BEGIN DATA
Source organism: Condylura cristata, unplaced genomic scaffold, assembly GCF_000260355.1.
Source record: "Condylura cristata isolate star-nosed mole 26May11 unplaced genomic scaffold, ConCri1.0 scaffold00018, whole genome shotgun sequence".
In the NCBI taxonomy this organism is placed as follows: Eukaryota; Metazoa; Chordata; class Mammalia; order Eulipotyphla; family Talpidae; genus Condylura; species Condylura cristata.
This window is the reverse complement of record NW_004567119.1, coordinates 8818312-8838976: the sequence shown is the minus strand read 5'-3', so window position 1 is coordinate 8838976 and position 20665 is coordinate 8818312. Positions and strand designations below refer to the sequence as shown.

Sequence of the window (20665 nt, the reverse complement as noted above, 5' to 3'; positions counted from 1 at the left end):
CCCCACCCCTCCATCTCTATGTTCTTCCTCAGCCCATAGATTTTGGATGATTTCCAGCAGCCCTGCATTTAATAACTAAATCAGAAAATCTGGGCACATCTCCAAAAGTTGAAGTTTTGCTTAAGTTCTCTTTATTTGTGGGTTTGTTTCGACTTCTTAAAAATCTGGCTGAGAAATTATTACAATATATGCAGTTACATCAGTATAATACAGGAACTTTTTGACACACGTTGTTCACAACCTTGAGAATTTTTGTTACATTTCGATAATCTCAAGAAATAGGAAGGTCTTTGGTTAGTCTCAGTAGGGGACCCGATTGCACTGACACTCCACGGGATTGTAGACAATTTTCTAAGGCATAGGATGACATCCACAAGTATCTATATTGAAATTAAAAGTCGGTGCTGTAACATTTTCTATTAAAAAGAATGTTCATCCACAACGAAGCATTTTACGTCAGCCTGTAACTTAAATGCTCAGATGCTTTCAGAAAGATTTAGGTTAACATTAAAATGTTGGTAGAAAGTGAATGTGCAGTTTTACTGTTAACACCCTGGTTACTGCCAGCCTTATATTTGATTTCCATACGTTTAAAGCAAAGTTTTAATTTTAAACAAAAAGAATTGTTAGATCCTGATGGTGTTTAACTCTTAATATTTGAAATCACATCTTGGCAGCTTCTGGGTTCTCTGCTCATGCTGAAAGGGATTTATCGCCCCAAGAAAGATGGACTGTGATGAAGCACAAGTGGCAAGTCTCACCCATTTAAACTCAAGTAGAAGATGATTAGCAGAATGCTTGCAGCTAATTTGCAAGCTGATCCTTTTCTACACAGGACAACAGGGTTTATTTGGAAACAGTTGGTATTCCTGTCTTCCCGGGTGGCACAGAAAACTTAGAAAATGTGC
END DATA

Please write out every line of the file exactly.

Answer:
Source organism: Condylura cristata, unplaced genomic scaffold, assembly GCF_000260355.1.
Source record: "Condylura cristata isolate star-nosed mole 26May11 unplaced genomic scaffold, ConCri1.0 scaffold00018, whole genome shotgun sequence".
In the NCBI taxonomy this organism is placed as follows: Eukaryota; Metazoa; Chordata; class Mammalia; order Eulipotyphla; family Talpidae; genus Condylura; species Condylura cristata.
This window is the reverse complement of record NW_004567119.1, coordinates 8818312-8838976: the sequence shown is the minus strand read 5'-3', so window position 1 is coordinate 8838976 and position 20665 is coordinate 8818312. Positions and strand designations below refer to the sequence as shown.

Sequence of the window (20665 nt, the reverse complement as noted above, 5' to 3'; positions counted from 1 at the left end):
CCCCACCCCTCCATCTCTATGTTCTTCCTCAGCCCATAGATTTTGGATGATTTCCAGCAGCCCTGCATTTAATAACTAAATCAGAAAATCTGGGCACATCTCCAAAAGTTGAAGTTTTGCTTAAGTTCTCTTTATTTGTGGGTTTGTTTCGACTTCTTAAAAATCTGGCTGAGAAATTATTACAATATATGCAGTTACATCAGTATAATACAGGAACTTTTTGACACACGTTGTTCACAACCTTGAGAATTTTTGTTACATTTCGATAATCTCAAGAAATAGGAAGGTCTTTGGTTAGTCTCAGTAGGGGACCCGATTGCACTGACACTCCACGGGATTGTAGACAATTTTCTAAGGCATAGGATGACATCCACAAGTATCTATATTGAAATTAAAAGTCGGTGCTGTAACATTTTCTATTAAAAAGAATGTTCATCCACAACGAAGCATTTTACGTCAGCCTGTAACTTAAATGCTCAGATGCTTTCAGAAAGATTTAGGTTAACATTAAAATGTTGGTAGAAAGTGAATGTGCAGTTTTACTGTTAACACCCTGGTTACTGCCAGCCTTATATTTGATTTCCATACGTTTAAAGCAAAGTTTTAATTTTAAACAAAAAGAATTGTTAGATCCTGATGGTGTTTAACTCTTAATATTTGAAATCACATCTTGGCAGCTTCTGGGTTCTCTGCTCATGCTGAAAGGGATTTATCGCCCCAAGAAAGATGGACTGTGATGAAGCACAAGTGGCAAGTCTCACCCATTTAAACTCAAGTAGAAGATGATTAGCAGAATGCTTGCAGCTAATTTGCAAGCTGATCCTTTTCTACACAGGACAACAGGGTTTATTTGGAAACAGTTGGTATTCCTGTCTTCCCGGGTGGCACAGAAAACTTAGAAAATGTGC